“During my time as a Hope Street Group Kentucky State Teacher Fellow, I feel that I have built bridges among teachers to positively impact student learning,” Wedding reflected. “When teachers open their doors and hearts in order to have open dialogue about students, cultures and minds shift.”

Wedding, who is among 24 other teachers in Hope Street Group’s Kentucky STF program this year, is collaborating with Gunter to create a series of teacher articles for the Owensboro Messenger-Inquirer around critical education topics that impact the local community.

“The 2015 Hope Street Group Kentucky STFs are about the business of leveraging the expertise and cumulative voice of teachers to shape policy at the local, state, and national level,” Brad Clark, Kentucky State Teacher Fellows Program Director stated. “By working with our local and state partners, STFs accelerate the opportunities for Kentucky teachers to develop the dispositions, knowledge, and skills necessary to deeply impact teaching and learning.”

Kentucky educators can participate in the work of this year’s 25 STFs and contribute their voice to meaningful policy action by finding the 2015 Kentucky State Teacher Fellow in their region here.

Hope Street Group is a national organization that works to ensure every American will have access to tools and options leading to economic opportunity and prosperity. For more information, visit: www.hopestreetgroup.org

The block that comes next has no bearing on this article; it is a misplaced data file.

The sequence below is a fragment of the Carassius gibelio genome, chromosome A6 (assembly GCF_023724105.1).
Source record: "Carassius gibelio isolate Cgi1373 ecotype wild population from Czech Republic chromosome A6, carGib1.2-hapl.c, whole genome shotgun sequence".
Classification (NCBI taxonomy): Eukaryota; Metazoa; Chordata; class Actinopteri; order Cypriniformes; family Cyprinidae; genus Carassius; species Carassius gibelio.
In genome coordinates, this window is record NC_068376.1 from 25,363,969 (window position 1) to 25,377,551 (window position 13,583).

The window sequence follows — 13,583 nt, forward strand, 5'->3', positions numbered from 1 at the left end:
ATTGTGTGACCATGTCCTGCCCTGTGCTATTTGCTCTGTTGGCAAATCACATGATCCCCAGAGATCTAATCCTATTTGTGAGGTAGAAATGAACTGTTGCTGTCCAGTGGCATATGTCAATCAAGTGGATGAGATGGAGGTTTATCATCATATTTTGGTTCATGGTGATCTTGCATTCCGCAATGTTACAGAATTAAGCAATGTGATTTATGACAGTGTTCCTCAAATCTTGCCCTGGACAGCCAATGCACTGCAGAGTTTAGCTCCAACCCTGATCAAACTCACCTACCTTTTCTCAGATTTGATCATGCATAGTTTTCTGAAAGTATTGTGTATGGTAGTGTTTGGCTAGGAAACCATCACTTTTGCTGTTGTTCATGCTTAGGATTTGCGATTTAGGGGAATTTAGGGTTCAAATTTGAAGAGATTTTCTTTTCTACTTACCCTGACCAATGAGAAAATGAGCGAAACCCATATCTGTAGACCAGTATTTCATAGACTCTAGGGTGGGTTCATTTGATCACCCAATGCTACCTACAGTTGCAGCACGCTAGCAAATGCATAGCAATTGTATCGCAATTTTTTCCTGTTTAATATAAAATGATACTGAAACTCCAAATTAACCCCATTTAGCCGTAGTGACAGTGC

For more on education politics and policy in Kentucky, follow @KYEdReport

No Silver Bullets

Prichard Committee Associate Executive Director Cory Curl offers some thoughts on powerful concepts that can help change and improve education — not one silver bullet, but several key ideas that can help make sense of what works and what doesn’t.

In this post, she highlights the need for a focus on quality work:

The challenge for all of us is to ensure that students throughout Kentucky are engaged in quality work that leads to real learning – particularly for students of color, students in poverty, students with disabilities, and those in other student groups that so urgently need access to the most stellar opportunities to learn, to grow, to succeed – to absolutely captivate their teachers, their families, and their communities.

READ MORE

For more on education politics and policy in Kentucky, follow @KYEdReport

Commissioner Pruitt

The Kentucky Board of Education has come to terms with Stephen Pruitt and he will become the next Commissioner of Education.

Here’s the press release:

Today, the Kentucky Board of Education officially named Stephen L. Pruitt as the sixth Kentucky Commissioner of Education. Pruitt is currently senior vice president at Achieve, Inc., an independent,